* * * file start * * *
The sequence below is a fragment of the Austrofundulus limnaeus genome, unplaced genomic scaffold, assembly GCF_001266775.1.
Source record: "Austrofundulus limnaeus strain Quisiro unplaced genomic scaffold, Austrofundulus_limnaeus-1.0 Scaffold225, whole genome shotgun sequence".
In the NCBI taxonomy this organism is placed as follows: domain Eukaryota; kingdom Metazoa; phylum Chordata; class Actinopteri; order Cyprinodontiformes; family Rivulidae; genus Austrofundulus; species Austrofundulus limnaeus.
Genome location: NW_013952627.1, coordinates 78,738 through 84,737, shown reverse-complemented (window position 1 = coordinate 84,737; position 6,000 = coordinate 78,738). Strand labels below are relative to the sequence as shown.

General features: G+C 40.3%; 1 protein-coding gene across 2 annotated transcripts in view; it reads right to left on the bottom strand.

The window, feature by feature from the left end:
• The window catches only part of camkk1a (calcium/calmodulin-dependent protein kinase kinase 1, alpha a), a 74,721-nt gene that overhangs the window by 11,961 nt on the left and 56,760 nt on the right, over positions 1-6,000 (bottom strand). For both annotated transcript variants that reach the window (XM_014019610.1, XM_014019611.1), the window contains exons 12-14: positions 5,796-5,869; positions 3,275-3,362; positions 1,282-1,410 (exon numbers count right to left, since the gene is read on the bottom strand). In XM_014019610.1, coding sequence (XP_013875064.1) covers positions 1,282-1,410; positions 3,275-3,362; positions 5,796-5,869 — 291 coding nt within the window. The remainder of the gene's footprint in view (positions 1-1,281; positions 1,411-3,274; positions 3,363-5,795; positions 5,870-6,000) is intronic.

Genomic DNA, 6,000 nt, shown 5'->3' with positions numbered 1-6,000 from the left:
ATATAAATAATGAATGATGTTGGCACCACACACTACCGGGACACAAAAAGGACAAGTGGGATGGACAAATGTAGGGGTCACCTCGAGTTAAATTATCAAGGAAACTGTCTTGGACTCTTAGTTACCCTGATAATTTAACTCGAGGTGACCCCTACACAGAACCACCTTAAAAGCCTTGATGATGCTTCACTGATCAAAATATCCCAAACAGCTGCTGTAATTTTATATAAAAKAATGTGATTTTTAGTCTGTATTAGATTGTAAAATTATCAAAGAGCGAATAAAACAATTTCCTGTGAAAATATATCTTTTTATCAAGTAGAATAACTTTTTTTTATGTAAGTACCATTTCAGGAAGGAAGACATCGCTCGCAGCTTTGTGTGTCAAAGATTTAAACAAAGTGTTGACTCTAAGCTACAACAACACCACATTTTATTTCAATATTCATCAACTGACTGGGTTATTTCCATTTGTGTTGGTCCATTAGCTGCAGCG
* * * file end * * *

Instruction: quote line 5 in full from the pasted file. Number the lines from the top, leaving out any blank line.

General features: G+C 40.3%; 1 protein-coding gene across 2 annotated transcripts in view; it reads right to left on the bottom strand.